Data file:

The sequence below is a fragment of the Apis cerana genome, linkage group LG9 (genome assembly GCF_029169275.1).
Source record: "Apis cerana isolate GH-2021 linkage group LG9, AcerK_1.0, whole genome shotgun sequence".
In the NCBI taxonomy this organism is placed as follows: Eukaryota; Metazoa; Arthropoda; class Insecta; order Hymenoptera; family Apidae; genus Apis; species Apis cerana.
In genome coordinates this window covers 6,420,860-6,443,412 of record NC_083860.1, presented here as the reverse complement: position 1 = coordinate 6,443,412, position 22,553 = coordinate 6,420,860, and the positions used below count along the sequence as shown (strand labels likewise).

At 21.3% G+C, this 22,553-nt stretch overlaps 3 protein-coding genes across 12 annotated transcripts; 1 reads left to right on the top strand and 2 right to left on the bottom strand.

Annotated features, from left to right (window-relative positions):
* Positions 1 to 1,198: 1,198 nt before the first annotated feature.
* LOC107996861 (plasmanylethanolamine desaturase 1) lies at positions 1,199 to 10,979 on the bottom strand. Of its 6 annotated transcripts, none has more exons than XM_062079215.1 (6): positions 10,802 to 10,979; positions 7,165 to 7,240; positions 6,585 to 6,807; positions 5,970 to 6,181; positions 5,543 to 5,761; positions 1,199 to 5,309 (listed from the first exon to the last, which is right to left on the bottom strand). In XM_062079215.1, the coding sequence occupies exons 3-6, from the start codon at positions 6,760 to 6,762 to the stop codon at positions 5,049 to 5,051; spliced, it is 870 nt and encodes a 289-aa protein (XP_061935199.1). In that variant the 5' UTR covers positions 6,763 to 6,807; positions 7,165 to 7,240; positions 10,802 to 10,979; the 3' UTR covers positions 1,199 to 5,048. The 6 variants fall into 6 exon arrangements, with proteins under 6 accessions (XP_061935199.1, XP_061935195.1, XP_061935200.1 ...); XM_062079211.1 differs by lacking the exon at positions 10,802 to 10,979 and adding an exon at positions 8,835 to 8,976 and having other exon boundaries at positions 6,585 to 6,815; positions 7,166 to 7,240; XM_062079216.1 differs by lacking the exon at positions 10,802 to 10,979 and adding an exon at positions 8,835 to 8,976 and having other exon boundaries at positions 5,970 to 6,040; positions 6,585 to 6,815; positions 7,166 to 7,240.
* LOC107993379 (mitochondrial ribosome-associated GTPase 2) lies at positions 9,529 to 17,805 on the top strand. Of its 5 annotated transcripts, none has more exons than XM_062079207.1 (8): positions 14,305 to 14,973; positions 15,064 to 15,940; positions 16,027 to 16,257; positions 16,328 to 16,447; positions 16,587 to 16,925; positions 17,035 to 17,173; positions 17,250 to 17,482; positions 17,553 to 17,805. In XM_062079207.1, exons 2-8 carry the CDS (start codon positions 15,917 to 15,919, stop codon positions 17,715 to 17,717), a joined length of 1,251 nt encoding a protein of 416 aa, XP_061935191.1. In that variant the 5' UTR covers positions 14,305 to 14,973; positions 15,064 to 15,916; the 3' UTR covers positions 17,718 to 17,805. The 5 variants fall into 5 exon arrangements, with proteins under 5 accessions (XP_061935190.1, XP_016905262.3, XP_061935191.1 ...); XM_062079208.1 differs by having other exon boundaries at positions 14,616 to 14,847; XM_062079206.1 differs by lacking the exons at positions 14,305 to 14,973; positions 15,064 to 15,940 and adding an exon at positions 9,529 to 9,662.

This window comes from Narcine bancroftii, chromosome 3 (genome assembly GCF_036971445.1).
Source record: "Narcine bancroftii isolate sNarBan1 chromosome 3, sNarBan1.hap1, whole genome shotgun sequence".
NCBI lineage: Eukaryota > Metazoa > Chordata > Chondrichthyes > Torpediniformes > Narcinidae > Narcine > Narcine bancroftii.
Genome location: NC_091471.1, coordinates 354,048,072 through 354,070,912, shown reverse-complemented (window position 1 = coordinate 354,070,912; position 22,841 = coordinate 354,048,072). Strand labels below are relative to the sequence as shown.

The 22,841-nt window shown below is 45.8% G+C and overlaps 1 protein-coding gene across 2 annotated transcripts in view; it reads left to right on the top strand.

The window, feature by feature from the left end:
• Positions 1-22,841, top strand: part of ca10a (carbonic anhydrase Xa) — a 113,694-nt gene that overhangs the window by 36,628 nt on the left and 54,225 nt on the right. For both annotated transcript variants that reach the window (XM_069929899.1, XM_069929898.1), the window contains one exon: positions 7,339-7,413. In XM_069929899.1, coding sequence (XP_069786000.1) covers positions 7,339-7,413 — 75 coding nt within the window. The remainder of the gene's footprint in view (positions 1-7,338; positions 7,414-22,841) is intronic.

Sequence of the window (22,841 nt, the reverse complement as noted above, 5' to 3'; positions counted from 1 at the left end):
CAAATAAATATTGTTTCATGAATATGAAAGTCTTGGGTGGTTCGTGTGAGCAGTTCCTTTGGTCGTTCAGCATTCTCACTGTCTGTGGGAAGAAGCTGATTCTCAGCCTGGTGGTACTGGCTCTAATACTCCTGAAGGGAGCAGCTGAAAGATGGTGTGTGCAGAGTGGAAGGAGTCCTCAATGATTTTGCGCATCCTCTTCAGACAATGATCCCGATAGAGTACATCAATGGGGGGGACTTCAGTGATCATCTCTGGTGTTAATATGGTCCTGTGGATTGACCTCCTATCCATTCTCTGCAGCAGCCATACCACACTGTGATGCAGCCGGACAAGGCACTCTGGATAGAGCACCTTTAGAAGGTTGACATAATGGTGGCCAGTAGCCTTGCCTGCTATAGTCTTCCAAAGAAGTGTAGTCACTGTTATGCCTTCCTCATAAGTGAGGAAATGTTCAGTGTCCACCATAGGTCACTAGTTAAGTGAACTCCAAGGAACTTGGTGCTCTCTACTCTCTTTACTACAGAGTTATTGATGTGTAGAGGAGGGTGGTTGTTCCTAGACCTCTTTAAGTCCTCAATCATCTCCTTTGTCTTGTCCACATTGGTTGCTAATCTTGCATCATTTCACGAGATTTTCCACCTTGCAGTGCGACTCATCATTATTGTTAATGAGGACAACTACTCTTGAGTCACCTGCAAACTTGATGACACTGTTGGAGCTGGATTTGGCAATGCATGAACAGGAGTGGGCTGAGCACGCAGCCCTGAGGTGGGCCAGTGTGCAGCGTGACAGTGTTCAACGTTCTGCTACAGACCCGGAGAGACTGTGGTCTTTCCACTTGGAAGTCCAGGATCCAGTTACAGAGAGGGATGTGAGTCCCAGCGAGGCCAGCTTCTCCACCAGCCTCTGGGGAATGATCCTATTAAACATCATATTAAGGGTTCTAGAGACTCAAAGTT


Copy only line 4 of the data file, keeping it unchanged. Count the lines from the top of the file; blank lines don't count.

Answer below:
In genome coordinates this window covers 6,420,860-6,443,412 of record NC_083860.1, presented here as the reverse complement: position 1 = coordinate 6,443,412, position 22,553 = coordinate 6,420,860, and the positions used below count along the sequence as shown (strand labels likewise).